Featured Speakers

    J. Baird Callicott is the co-Editor-in-Chief of the Encyclopedia of Environmental Ethics and Philosophy and has served as the President of the International Society for Environmental Ethics, Yale University as Bioethicist-in-Residence, and as Visiting Senior Research Scientist for the National Socio-Environmental Synthesis Center as funded by the National Science Foundation. He is also the ISSRNC’s inaugural Lifetime Achievement Award Winner, 2016.

    Graham Harvey is Professor of Religious Studies at the Open University, UK and was the President of the British Association for the Study of Religions from 2011-15.

    Ursula Goodenough is Professor of Biology at Washington University and President of the Religious Naturalist Association.

    Ailton Krenak , an indigenous activist for human rights, born in the region of Vale do Rio Doce, Minas Gerais, Brazil, is the Executive Director of the Nucleus for Indigenous Culture, an NGO that he idealized and programmer for the Festival of Indigenous Dances and Cultures in Serra do Cipó (Minas Gerais). Twitter: @AiltonKrenak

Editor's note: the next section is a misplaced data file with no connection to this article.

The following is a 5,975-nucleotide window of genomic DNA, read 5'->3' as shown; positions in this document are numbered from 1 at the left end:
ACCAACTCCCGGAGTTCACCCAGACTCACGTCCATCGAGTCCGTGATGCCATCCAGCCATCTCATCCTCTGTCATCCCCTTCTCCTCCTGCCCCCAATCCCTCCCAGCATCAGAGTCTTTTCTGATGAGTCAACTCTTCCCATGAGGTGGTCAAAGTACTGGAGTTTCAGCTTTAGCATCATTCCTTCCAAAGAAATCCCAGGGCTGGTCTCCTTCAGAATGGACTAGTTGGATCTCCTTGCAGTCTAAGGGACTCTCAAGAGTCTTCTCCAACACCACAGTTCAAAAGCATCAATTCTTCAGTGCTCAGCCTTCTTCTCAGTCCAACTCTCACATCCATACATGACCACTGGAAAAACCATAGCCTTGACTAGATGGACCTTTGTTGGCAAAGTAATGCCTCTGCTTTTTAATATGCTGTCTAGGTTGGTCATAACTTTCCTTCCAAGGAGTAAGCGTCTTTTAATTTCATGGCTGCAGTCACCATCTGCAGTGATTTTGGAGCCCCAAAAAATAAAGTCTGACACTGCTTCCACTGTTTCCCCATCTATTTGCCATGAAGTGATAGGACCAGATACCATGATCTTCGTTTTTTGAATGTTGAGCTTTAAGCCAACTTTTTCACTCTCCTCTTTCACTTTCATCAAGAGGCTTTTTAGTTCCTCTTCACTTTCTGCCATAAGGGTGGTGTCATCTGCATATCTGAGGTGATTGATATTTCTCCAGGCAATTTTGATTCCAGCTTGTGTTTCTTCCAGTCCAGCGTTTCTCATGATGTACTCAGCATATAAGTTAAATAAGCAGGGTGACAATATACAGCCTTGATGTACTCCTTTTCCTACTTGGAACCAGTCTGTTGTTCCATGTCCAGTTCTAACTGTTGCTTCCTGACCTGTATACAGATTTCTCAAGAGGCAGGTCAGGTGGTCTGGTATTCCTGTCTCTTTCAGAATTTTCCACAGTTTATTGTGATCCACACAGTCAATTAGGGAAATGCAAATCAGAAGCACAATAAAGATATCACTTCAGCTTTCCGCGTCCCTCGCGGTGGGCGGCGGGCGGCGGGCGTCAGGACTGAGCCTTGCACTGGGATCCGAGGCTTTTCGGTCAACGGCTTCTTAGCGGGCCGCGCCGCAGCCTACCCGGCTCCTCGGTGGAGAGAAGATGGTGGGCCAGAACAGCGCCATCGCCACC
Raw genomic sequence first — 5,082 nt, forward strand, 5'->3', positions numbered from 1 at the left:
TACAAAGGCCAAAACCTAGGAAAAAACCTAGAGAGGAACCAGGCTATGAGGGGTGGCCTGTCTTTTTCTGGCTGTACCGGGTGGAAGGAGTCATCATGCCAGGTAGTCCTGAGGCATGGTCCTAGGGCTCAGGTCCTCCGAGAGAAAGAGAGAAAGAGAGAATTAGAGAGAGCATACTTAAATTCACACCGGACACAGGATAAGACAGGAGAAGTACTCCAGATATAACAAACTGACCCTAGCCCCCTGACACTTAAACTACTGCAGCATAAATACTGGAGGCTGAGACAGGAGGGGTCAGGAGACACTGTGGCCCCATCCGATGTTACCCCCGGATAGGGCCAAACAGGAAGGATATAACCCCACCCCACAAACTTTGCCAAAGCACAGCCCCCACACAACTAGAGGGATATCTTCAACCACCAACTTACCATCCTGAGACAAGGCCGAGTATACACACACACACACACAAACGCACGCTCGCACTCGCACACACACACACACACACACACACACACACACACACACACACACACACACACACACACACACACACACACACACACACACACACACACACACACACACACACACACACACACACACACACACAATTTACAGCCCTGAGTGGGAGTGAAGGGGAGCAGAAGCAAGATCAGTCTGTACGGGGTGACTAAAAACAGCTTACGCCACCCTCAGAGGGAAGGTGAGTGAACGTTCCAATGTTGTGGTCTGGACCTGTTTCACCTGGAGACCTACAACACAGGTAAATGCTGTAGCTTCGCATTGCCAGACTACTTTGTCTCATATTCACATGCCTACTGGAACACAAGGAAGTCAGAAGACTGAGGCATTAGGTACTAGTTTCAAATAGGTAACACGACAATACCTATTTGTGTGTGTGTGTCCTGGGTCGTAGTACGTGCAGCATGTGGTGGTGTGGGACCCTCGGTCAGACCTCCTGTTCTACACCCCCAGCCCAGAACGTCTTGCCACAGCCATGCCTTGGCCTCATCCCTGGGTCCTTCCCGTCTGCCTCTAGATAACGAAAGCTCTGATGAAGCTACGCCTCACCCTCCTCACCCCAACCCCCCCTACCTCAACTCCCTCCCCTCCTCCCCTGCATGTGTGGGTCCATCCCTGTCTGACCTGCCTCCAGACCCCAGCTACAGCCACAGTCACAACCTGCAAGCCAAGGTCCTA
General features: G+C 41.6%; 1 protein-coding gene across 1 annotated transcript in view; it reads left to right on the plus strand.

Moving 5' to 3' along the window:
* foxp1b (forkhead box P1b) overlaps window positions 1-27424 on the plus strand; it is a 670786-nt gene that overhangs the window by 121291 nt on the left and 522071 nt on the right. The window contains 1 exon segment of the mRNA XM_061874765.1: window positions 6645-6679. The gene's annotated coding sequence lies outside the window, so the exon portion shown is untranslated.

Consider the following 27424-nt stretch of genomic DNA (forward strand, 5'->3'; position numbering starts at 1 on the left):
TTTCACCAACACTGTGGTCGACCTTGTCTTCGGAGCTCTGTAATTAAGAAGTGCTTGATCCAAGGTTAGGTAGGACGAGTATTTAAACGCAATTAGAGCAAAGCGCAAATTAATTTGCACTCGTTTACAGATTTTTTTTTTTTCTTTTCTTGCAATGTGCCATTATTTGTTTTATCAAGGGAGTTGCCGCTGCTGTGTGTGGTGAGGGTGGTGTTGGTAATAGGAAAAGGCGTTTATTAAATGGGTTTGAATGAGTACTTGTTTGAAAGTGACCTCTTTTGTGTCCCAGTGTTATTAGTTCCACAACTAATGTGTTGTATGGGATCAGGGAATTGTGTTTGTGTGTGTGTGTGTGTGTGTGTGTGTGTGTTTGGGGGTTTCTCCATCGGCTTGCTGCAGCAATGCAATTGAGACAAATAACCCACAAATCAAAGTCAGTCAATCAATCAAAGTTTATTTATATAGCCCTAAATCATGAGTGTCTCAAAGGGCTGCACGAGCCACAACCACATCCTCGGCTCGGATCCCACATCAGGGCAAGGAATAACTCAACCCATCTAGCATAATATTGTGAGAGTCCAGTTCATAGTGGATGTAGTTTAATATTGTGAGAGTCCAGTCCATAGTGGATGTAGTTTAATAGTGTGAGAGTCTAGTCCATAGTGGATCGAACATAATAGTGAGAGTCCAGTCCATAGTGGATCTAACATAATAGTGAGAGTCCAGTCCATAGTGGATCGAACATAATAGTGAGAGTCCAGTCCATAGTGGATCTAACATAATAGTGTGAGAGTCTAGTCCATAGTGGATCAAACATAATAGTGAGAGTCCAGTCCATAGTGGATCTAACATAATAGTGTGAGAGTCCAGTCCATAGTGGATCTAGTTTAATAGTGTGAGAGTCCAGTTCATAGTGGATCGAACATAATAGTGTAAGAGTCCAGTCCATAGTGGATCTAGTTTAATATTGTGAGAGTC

Winona LaDuke the Executive Director of Honor the Earth, a national Native advocacy organization, is also an author, an economist, a community organizer on the White Earth reservation in northern Minnesota, has been Vice Presidential candidate in l996 and 2000, with Ralph Nader. Twitter: @WinonaLaduke

    Timothy James LeCain is Associate Professor of History and Director of Graduate Studies at Montana State University in Bozeman, Montana, USA. Twitter: @timothylecain

    İbrahim Özdemir is Professor of Philosophy and the Founding President of Hasan Kalyoncu University. Currently, he is an advisor at ?pek University.

    Lisa H. Sideris is the Director Indiana University Consortium for the Study of Religion, Ethics, and Society. She is an associate professor in the Religious Studies department at Indiana University. Twitter: @lhsideris